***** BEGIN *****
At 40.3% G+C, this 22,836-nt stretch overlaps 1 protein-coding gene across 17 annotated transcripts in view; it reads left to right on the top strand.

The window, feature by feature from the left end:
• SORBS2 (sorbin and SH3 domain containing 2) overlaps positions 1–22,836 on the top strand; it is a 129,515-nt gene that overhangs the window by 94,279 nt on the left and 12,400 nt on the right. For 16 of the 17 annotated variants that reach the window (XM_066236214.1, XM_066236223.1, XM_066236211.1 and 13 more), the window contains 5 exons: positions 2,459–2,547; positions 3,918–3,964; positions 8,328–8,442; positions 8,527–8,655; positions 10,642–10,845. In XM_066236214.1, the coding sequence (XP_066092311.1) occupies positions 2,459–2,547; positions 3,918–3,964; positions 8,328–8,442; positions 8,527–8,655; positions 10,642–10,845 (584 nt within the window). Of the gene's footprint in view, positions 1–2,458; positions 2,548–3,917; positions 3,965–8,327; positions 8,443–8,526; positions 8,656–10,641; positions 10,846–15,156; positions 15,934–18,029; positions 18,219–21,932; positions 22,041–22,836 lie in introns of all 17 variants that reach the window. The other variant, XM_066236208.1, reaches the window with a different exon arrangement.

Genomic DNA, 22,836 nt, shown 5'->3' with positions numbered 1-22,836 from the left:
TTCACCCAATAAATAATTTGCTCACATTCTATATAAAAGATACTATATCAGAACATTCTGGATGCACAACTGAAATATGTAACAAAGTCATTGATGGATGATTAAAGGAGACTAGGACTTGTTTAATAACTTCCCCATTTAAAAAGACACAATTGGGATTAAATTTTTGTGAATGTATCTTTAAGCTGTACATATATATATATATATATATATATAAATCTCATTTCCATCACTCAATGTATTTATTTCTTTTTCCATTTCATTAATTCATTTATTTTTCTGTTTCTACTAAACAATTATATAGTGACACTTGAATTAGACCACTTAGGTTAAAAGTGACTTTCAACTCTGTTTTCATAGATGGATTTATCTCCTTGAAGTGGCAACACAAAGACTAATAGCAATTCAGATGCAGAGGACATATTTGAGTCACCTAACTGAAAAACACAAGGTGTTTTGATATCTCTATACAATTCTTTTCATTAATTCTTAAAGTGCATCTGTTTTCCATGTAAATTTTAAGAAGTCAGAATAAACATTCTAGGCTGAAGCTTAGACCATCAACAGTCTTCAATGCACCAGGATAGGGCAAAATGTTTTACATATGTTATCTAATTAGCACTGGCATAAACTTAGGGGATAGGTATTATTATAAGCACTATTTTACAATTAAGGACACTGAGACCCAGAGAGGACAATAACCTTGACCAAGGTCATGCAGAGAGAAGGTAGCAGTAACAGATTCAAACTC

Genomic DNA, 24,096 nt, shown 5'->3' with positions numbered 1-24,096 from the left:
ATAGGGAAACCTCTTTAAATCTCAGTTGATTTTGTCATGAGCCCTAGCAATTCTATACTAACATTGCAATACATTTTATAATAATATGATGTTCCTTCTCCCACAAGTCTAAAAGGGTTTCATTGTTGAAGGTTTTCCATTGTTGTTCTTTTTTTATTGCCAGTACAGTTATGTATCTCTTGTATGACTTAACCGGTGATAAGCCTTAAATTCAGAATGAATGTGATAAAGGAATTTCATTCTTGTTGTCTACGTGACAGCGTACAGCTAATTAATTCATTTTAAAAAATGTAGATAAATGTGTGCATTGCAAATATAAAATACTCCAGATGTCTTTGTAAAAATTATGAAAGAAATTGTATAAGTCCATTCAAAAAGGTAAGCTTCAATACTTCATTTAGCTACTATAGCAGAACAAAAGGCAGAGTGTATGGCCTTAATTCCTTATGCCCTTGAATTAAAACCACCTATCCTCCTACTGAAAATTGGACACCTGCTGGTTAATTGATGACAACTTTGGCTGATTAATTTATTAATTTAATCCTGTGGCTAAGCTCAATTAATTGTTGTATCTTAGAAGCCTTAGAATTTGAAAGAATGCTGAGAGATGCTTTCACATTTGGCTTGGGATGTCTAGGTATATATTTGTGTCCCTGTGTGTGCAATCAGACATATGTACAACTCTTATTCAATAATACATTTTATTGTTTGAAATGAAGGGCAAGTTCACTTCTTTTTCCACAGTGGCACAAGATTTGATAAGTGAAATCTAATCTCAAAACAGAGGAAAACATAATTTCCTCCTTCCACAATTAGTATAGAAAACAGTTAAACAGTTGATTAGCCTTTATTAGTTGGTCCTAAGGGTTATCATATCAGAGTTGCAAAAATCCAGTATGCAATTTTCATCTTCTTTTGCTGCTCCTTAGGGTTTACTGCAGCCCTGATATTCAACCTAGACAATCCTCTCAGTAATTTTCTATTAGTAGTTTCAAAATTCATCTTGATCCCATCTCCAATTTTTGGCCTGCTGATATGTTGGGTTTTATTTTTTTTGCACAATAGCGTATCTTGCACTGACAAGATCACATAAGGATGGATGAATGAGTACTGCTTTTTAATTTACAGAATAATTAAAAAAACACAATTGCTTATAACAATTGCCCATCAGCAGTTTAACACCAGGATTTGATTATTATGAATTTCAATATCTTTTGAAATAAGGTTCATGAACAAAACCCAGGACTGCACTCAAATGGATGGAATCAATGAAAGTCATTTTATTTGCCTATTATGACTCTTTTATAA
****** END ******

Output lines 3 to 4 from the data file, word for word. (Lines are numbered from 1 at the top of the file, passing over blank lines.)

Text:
• SORBS2 (sorbin and SH3 domain containing 2) overlaps positions 1–22,836 on the top strand; it is a 129,515-nt gene that overhangs the window by 94,279 nt on the left and 12,400 nt on the right. For 16 of the 17 annotated variants that reach the window (XM_066236214.1, XM_066236223.1, XM_066236211.1 and 13 more), the window contains 5 exons: positions 2,459–2,547; positions 3,918–3,964; positions 8,328–8,442; positions 8,527–8,655; positions 10,642–10,845. In XM_066236214.1, the coding sequence (XP_066092311.1) occupies positions 2,459–2,547; positions 3,918–3,964; positions 8,328–8,442; positions 8,527–8,655; positions 10,642–10,845 (584 nt within the window). Of the gene's footprint in view, positions 1–2,458; positions 2,548–3,917; positions 3,965–8,327; positions 8,443–8,526; positions 8,656–10,641; positions 10,846–15,156; positions 15,934–18,029; positions 18,219–21,932; positions 22,041–22,836 lie in introns of all 17 variants that reach the window. The other variant, XM_066236208.1, reaches the window with a different exon arrangement.

Genomic DNA, 22,836 nt, shown 5'->3' with positions numbered 1-22,836 from the left: